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Building a Financially Capable America Through Education and Research

The People We Help

Learn how the Foundation helps Americans build financial stability, invest for life goals and guard against fraud.

The Knowledge We Gain & Share

Research allows us to understand and improve money decisions. The FINRA Foundation connects those who create new knowledge with those who use it.

The Networks We Strengthen

Learn how the Foundation empowers its partners to reach people where they live, work and learn.

Gen Z and Investing: Social Media, Crypto, FOMO, and Family

This study by the FINRA Foundation and CFA Institute examines the behaviors, influences, information sources, perceptions, and attitudes of Gen Z investors (ages 18-25 at the time of the survey) relative to millennial investors and Gen X investors.

Gen Z and Investing: Social Media, Crypto, FOMO, and Family


Hidden Disparities: A Closer Look at the Financial Vulnerability of AAPI Adults

This study uses data from the NFCS to examine the financial vulnerability of AAPI adults, in the aggregate and across different heritages within the AAPI population. The findings suggest that wide disparities in financial vulnerability are found in different heritage groups.

Hidden Disparities: A Closer Look at the Financial Vulnerability of AAPI Adults


New Investors 2022: Entering the Market in Novel and Traditional Ways

In this study, the FINRA Foundation and NORC at the University of Chicago explore differences between new investors who joined the market in 2020 and those who joined in 2021-2022. It also examines the experiences of investors who entered the market in 2021-2022 through purchasing cryptocurrencies.

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Where Are They Now? Following Up With the New Investors of 2020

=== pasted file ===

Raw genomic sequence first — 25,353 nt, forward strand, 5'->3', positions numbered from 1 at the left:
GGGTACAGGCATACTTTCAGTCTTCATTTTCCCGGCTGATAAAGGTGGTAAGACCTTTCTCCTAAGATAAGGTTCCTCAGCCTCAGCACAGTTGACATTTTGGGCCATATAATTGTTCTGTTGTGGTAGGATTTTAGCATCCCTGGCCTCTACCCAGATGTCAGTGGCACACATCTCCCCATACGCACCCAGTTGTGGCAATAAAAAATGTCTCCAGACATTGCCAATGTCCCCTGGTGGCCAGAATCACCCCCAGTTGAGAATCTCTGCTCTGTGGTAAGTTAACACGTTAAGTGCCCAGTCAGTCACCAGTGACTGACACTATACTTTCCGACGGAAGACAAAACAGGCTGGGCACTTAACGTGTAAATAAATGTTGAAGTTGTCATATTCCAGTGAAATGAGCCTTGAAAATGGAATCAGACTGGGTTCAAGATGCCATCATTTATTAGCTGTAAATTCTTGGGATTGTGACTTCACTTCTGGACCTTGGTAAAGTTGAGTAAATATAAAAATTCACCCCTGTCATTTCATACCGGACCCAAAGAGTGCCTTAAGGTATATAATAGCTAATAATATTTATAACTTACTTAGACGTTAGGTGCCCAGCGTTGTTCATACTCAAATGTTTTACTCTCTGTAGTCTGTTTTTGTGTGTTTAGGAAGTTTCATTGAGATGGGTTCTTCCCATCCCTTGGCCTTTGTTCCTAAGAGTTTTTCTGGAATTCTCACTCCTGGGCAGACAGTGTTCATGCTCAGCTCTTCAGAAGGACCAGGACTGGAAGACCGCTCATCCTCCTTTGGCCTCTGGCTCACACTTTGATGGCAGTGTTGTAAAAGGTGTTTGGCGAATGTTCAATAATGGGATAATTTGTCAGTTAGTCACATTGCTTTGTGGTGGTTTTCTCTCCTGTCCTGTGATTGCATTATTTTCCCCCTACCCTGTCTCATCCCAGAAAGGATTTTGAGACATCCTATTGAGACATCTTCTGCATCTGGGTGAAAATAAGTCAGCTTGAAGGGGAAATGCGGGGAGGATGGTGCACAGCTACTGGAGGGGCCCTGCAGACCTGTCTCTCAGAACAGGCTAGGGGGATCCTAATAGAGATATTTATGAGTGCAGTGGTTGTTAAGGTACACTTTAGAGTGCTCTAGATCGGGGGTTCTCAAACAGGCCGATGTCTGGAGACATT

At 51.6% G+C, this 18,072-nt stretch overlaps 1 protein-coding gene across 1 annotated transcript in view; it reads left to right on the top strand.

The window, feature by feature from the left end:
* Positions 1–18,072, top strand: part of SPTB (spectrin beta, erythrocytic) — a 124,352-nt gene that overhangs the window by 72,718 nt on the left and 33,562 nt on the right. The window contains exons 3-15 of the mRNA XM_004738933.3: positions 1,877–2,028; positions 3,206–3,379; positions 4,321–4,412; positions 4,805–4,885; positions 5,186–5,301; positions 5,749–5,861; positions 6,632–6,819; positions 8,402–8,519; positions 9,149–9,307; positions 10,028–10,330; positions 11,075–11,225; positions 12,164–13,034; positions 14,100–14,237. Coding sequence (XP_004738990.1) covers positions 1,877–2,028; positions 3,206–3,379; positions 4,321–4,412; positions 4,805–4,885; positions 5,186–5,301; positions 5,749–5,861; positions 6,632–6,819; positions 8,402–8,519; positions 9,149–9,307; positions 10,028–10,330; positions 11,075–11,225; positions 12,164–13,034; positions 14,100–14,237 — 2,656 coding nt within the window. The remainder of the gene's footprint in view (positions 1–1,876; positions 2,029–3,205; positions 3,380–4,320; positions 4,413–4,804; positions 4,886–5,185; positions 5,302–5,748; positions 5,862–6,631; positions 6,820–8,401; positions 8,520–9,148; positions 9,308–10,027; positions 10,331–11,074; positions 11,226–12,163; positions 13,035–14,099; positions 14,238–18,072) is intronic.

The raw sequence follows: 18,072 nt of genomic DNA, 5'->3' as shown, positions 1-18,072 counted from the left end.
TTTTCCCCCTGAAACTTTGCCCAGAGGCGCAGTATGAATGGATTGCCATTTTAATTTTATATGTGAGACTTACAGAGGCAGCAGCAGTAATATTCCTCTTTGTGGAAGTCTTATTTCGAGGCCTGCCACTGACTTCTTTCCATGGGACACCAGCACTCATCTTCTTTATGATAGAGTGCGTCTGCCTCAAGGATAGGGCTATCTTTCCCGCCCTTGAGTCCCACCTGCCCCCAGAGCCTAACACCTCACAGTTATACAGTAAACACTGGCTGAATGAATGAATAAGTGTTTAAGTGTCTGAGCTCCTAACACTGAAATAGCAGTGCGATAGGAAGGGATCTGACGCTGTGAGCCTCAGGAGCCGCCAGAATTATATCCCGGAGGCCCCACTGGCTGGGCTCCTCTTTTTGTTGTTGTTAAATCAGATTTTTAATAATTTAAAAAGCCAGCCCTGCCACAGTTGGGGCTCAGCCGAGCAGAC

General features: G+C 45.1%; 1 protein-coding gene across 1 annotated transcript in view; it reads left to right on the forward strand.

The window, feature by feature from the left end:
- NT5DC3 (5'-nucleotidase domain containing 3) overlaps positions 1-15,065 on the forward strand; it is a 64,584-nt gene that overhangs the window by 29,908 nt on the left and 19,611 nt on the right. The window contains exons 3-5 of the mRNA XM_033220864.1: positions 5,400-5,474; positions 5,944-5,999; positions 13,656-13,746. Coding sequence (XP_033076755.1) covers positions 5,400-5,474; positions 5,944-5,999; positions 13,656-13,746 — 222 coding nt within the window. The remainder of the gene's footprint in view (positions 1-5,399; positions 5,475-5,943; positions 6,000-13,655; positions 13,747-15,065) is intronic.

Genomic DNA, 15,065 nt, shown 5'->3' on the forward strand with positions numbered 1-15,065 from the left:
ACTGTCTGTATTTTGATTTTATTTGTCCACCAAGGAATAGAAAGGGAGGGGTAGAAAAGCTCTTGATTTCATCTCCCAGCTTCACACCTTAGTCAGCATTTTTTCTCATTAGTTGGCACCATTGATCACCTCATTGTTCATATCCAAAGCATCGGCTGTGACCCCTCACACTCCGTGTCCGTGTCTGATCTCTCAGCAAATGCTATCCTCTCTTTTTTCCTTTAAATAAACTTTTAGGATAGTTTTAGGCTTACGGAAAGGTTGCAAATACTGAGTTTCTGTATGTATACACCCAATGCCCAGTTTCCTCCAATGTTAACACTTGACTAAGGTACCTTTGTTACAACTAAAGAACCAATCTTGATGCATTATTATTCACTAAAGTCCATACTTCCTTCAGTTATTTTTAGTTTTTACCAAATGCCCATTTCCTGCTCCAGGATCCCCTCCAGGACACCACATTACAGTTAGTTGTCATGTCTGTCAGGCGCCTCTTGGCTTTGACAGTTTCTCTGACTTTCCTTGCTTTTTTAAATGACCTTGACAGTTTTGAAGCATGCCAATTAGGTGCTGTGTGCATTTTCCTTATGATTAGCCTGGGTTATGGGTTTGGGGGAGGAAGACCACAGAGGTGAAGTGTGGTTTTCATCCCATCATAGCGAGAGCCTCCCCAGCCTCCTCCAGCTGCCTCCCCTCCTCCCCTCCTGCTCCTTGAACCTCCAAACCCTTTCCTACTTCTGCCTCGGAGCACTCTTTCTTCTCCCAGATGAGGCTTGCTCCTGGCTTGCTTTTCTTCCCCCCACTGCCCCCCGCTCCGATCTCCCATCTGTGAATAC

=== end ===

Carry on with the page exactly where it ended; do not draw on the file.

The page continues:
This study examines the changes that investors who began investing in 2020 experienced two years later, in 2022. The longitudinal data provides insights into shifts in new investors’ knowledge, goals, information sources, and portfolio holdings. Listen to the podcast episode.


A Closer Look at the Financial Capability of Hispanic Adults in the United States

This study found that financial capability for Hispanic adults in the United States has increased over the past 12 years. It also shows that within the Hispanic population, disparities remain by gender, age, racial identity, education, and income.


Investors in the United States: The Changing Landscape

The third wave of the NFCS Investor Report closely examines the investing behaviors, attitudes, perceptions, knowledge, and influences of U.S adults who own investments outside of a retirement account. The research finds new and young investors are markedly different from their older and more-experienced counterparts. Read the report here.

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Does One Size Fit All? An Examination of Risk Factors by Scam Type

This study examines factors related to responding to and losing money in four types of consumer fraud. We found that risk factors generally varied across scam types, but lacking prior knowledge of the scam, loneliness, and believing the fraudster/organization seemed “official” were tied to a higher risk of responding to and losing money in a scam.

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Testing Positive: The Financial Strain of COVID-19

New research from the latest wave of the National Financial Capability Study examined the role of COVID-19 on U.S. adults’ financial capability. We found that adults in households that experienced a COVID-19 diagnosis struggled far more financially than those in non-COVID-19 households. Given COVID-19-positive households were defined as those impacted by a COVID-19 diagnosis on or before October 2021, these findings provide insights into the financial strain of those affected by COVID-19 early in the pandemic.

Testing Positive - Financial Strain of COVID


Why Is Measured Financial Literacy Declining and What Does It Mean? Maybe We Just “Don’t Know.”